Aluminum Neurotoxicity: From Subtle Molecular Lesions to Neurological Diseases

Ankica Jelenković, PhD (Editor)
Institute for Biological Research “Siniša Stanković,” Bulevar despota Stefana, Belgrade, Republic of Serbia

Series: Neurology – Laboratory and Clinical Research Developments
BISAC: MED056000

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Aluminum is the third most abundant element in the Earth’s crust. In many of the previous experimental, epidemiological, pathohistological, biochemical and other research studies, aluminum, accumulated from the environment has been recognized as a very harmful substance to the human body. Aluminum intake usually happens unintentionally due to the fact that people know little about its prevalence in water, factory-processed foods, medicines, cosmetics, etc. When accumulated in human organs, it can cause severe damage, and even lead to chronic neurodegenerative diseases. Both oxidative and nitrosative stress can be the leading cause or contribute to its toxic effects in humans and animals. All of this is supported by the fact that mitochondrial dysfunction is the earliest stage of aluminum neurotoxicity. When oxidative damage occurs under the effects of free radicals, together with the decreased antioxidant protection — due to the decreased production of the chemical energy molecule (adenosine triphosphate) as well as reducing equivalents (both in and out of mitochondria) — then the conditions for the occurrence of a vicious circle in aluminum neurotoxicity are created. Aluminum also significantly interferes with the main steps of the synaptic neurotransmission, which may lead to the progression of neuropathies. The glutamate-glutamine pathway and numerous neurotransmitter transporters are affected as well.

Oxidative stress and the disruption of neurotransmission do not only exist when adult individuals are exposed to this neurotoxin, but also in individuals prenatally exposed to it as well, and these are expressed after birth. Numerous research studies, both in animals and humans, ex vivo and in vitro, quite clearly showed that aluminum can be associated with chronic neurodegenerative diseases. Additionally, there is a positive correlation between the exposure to aluminum and the pathophysiology of Alzheimer’s, Parkinson’s, Huntington’s disease, amyotrophic lateral sclerosis, and so on. One of the possible mechanisms for the generation/development of these diseases could be the disturbed homeostasis of essential metals and the appearance of unfolded or misfolded proteins that are mostly specific for a particular disease. In those research studies, the influence of aluminum on the generation of beta-amyloid, alpha synuclein, etc. was satisfactorily examined.

It is very difficult, however, to suppress aluminum neurotoxicity, as well as development and progression of the diseases caused by or associated with aluminum. This is the result of some complex mechanisms through which aluminum causes its deleterious effects, and which are also responsible for the existence of multiple targets for aluminum. It is, therefore, necessary to know how these mechanisms induce the damage, in order to be able to prevent or treat the damage once it occurs. A large number of substances, including active components in traditional medicine, medical drugs and substances which are used only experimentally, have been examined so far. The results of studies conducted so far are inconclusive and they require further research. According to all the aforementioned findings, it may be concluded that well-planned, prospective and randomized clinical trials are necessary in order to use any of these substances in humans.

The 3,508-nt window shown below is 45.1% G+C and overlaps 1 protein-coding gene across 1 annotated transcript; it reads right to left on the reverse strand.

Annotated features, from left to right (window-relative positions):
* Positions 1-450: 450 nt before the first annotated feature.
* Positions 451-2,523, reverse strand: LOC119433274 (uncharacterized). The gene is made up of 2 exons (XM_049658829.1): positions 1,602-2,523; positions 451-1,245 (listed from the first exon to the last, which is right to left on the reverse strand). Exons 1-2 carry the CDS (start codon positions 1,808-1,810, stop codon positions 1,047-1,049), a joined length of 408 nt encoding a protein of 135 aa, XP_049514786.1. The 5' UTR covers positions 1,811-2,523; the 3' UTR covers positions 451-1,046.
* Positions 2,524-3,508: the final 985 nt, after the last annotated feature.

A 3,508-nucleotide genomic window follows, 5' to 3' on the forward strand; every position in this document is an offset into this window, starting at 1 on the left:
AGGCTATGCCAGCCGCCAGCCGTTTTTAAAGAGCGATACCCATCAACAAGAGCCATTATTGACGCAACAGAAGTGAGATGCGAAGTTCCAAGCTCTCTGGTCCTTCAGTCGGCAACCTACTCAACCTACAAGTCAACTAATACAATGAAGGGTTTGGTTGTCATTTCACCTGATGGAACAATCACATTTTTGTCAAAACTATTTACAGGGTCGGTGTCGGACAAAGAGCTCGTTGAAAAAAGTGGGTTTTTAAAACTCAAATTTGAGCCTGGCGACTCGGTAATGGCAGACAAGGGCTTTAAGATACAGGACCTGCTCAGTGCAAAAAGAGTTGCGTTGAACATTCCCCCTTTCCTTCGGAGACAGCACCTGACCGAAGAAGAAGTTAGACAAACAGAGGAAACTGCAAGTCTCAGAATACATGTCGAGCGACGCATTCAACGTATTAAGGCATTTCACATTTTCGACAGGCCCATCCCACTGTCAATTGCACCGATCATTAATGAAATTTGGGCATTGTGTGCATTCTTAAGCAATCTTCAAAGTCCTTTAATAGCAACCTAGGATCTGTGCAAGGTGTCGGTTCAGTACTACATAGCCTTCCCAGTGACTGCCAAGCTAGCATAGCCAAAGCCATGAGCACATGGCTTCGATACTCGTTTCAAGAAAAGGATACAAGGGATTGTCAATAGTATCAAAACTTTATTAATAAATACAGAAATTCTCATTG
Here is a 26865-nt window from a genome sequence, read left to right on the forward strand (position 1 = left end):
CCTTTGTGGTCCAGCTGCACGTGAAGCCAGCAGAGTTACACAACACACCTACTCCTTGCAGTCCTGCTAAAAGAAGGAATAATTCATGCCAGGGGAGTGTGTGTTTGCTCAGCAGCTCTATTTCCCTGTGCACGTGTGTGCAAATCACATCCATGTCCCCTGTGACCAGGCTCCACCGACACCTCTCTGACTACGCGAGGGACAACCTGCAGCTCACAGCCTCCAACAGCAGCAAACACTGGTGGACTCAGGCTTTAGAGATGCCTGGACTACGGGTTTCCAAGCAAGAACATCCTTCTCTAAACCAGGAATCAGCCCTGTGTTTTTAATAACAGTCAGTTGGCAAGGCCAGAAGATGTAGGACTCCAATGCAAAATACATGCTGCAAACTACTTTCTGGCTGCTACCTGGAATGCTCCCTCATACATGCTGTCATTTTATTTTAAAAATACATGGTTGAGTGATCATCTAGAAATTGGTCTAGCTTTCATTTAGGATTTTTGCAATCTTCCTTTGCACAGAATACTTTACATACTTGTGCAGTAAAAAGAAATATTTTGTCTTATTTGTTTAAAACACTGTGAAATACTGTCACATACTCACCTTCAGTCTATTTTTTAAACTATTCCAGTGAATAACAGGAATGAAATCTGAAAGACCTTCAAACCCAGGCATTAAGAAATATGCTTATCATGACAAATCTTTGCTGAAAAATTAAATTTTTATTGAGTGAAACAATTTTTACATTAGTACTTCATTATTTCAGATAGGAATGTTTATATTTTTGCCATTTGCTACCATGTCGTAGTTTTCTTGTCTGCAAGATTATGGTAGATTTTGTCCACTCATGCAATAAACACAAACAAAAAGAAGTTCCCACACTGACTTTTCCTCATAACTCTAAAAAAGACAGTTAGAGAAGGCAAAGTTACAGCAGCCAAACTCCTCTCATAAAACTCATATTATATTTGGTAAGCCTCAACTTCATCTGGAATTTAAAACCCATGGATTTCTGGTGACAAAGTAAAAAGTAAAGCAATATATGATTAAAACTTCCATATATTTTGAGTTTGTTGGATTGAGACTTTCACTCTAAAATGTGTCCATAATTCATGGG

(Imprint: Nova Biomedical)

Preface

Chapter 1. Mechanistic Aspects of Aluminium Neurotoxicity: Oxidative Stress and Mitochondrial Dysfunctions
Vijay Kumar and Kiran Dip Gill (Dept. of Biochemistry, Postgraduate Institute of Medical Education and Research, Chandigarh, India)

Chapter 2. Aluminium and Imbalance in Neurotransmitter Release
Paula P. Gonçalves, Robert Zorec, and Virgília S. Silva (CESAM & Departamento de Biologia, Universidade de Aveiro, Aveiro, Portugal, and others)

Chapter 3. The Risk of Aluminium Neurotoxicity for Young Animals and Humans due to Multiple Exposure Opportunities, Particularly Perinatal
Mohammad Ahmad, Gasem M. Abu-Taweel, Jamaan S. Ajarem (Department of Medical Surgical Nursing, College of Nursing, King Saud University, Riyadh, Saudi Arabia, and others)

Chapter 4. The Protective and Dose-Dependent Effects of L-Name in Aluminium-Induced Neurotoxicity
Ankica Jelenković, Marina D. Jovanović, Nataša Petronijević, Toplica Lepić (University of Belgrade, Institute for Biological Research "Siniša Stanković", Belgrade, Republic of Serbia, and others)

Chapter 5. Assail of Aluminum in Reference to Neurological Disorders
Shaik Afsar Pasha, Ch. Sindhu, Prasunpriya Nayak (Departments of Physiology and Neurology, NRI Medical College & General Hospital, Chinakakani, Mangalagiri Mandal, Guntur District, Andhra Pradesh, India)

Chapter 6. Link between Aluminum Neurotoxicity and Neurodegenerative Disorders with a Focus on Beta-Amyloid
Masahiro Kawahara (Department of Bio-Analytical Chemistry, Faculty of Pharmacy, Musashino University, Shinmachi, Nishitokyo-shi, Tokyo, Japan)

Chapter 7. Possible Neuroprotective Mechanism of Antioxidants against Aluminium Induced Cognitive Dysfunction
Anil Kumar, Arti Singh and Samrita Dogra (Pharmacology Division, University Institute of Pharmaceutical Sciences, UGC Centre of Advanced Study, Panjab University, Chandigarh, India)

Index

Audience: Scientists in different fields, health professionals, industry of pharmaceuticals, food, cosmetics, dishes and aluminium production and applications.

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